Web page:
The 2030 Olympics, yes or no?
I quite agree with Max (Pique, July 22, “Want to send a message to the IOC? Don’t watch the Games”) and his description of the International Olympic Committee, but I have always looked on the Olympics, especially the winter version from the volunteer’s perspective.
I don’t know if I speak for all of them, but in Whistler we have had a crew of alpine course workers known as the Weasel Workers who have worked on many international ski races both here and abroad.
We worked the first races back in the ‘70s with Bob Parson and some very key people to get the course ready, safety wise, for the World Cups. In the ‘80s we continued on the same program for several successful downhills, including Rob Boyd’s win in 1989 on his home course. Since then we set up several World Cup races in the ‘90s until FIS decided to change the date of the races to early December.
Later, some of the Weasel Workers worked at the Lake Louise and Beaver Creek World Cup races as well as the Winter Olympics in Italy and Salt Lake and of course our own Winter Olympics here in Whistler in 2010.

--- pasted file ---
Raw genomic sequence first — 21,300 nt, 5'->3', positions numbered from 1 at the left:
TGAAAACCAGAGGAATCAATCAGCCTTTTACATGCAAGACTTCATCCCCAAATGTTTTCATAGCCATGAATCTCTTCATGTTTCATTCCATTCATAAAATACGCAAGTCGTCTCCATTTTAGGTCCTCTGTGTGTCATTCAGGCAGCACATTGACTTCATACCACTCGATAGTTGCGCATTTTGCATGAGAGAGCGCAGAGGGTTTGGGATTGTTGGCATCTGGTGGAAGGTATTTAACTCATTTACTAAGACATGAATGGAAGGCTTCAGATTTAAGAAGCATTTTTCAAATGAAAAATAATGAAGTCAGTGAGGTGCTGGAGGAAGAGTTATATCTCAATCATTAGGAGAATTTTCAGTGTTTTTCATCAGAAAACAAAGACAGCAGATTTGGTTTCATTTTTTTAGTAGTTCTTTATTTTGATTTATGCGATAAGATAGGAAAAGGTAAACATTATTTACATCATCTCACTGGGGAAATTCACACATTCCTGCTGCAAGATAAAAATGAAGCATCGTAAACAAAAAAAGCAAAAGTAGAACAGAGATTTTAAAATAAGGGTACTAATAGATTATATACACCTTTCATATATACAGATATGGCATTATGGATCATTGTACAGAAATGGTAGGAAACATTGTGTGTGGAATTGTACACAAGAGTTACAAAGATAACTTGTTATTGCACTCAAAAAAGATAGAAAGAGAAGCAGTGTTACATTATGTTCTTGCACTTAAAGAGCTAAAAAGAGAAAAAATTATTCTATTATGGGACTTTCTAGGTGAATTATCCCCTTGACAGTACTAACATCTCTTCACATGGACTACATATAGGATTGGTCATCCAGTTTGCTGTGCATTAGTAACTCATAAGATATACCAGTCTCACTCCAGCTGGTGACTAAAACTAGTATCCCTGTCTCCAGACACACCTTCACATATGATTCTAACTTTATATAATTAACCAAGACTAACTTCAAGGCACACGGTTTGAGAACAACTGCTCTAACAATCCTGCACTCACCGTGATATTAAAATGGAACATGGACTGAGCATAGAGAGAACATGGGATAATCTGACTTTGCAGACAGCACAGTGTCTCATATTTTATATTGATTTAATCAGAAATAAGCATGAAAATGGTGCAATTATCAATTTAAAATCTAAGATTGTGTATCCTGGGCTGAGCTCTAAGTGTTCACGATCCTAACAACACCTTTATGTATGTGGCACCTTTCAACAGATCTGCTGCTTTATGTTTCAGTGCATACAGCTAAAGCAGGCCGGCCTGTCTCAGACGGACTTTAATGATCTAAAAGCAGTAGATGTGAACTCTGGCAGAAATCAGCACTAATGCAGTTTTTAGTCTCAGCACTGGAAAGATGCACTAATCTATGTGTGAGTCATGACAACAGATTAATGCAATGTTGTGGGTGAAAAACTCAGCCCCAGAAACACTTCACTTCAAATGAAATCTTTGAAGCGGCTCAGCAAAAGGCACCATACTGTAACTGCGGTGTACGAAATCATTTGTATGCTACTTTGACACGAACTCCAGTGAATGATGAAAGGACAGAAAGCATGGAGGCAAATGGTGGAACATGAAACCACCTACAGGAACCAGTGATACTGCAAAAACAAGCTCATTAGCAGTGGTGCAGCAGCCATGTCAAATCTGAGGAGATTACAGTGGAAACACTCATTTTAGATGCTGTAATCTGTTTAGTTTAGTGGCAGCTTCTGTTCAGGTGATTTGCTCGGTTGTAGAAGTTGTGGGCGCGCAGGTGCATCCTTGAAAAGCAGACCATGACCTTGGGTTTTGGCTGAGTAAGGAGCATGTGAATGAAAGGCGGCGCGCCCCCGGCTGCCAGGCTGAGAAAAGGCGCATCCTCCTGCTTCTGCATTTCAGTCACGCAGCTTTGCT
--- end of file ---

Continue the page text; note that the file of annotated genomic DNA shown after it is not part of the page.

We also travelled to Panorama for the 2015 Para-Alpine World Championships and went to Korea twice, in 2017 and again in 2018 for the Para-Olympics. We were invited by their organizing committee to help with their alpine course.
We have always been there at the races, not working with the IOC, but rather working for the athletes. If you can get past the politics of the IOC and the Olympics its all about the racers.
Watching a Para race is the most inspiring and emotional experience in sport. A blind downhill race, for example. Try to imagine that with a guide in front and the racer moving with speed unable to see the track, truly courageous. We saw a number of local athletes racing in different events in 2010 while their parents were overcome with happiness.
Whistler in 2010 was an exciting place to be, full of camaraderie and happy volunteers, the Smurfs of the day. We welcomed not only the athletes, but also the bus drivers and police from different parts of Canada who were lost the first days but found their spots. Following the Olympics and Paras, the world, including the non-skiers around the world, wanted to see and visit Whistler.
Do we need to do it again?
Well we have most of the venues already, so it would be less expensive to do it again and the organizing committee would have to build more housing to be used for resident housing after.
We can shine again, and man that was a party.